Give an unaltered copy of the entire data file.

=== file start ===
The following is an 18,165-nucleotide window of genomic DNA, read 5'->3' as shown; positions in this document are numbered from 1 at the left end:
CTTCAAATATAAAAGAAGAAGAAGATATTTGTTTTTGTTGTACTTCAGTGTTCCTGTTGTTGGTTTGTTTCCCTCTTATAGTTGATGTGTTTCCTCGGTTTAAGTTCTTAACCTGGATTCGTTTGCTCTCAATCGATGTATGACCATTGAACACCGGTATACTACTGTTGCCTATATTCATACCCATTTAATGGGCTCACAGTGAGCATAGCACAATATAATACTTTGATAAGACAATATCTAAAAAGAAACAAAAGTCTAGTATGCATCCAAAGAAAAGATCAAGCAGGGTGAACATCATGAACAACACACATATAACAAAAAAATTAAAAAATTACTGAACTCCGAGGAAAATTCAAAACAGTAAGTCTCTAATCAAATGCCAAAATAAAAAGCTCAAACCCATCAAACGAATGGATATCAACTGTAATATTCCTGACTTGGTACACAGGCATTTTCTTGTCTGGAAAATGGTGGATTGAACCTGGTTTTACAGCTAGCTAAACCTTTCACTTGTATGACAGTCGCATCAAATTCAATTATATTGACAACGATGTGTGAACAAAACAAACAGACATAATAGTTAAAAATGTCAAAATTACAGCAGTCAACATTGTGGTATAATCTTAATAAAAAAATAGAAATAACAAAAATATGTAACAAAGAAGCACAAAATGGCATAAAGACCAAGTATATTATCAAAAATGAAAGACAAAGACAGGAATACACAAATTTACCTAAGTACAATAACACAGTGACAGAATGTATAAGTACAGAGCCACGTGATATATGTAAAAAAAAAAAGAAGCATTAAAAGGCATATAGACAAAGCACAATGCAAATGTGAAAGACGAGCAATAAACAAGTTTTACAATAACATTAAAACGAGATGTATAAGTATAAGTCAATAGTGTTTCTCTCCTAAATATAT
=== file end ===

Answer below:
The following is an 18,165-nucleotide window of genomic DNA, read 5'->3' as shown; positions in this document are numbered from 1 at the left end:
CTTCAAATATAAAAGAAGAAGAAGATATTTGTTTTTGTTGTACTTCAGTGTTCCTGTTGTTGGTTTGTTTCCCTCTTATAGTTGATGTGTTTCCTCGGTTTAAGTTCTTAACCTGGATTCGTTTGCTCTCAATCGATGTATGACCATTGAACACCGGTATACTACTGTTGCCTATATTCATACCCATTTAATGGGCTCACAGTGAGCATAGCACAATATAATACTTTGATAAGACAATATCTAAAAAGAAACAAAAGTCTAGTATGCATCCAAAGAAAAGATCAAGCAGGGTGAACATCATGAACAACACACATATAACAAAAAAATTAAAAAATTACTGAACTCCGAGGAAAATTCAAAACAGTAAGTCTCTAATCAAATGCCAAAATAAAAAGCTCAAACCCATCAAACGAATGGATATCAACTGTAATATTCCTGACTTGGTACACAGGCATTTTCTTGTCTGGAAAATGGTGGATTGAACCTGGTTTTACAGCTAGCTAAACCTTTCACTTGTATGACAGTCGCATCAAATTCAATTATATTGACAACGATGTGTGAACAAAACAAACAGACATAATAGTTAAAAATGTCAAAATTACAGCAGTCAACATTGTGGTATAATCTTAATAAAAAAATAGAAATAACAAAAATATGTAACAAAGAAGCACAAAATGGCATAAAGACCAAGTATATTATCAAAAATGAAAGACAAAGACAGGAATACACAAATTTACCTAAGTACAATAACACAGTGACAGAATGTATAAGTACAGAGCCACGTGATATATGTAAAAAAAAAAAGAAGCATTAAAAGGCATATAGACAAAGCACAATGCAAATGTGAAAGACGAGCAATAAACAAGTTTTACAATAACATTAAAACGAGATGTATAAGTATAAGTCAATAGTGTTTCTCTCCTAAATATAT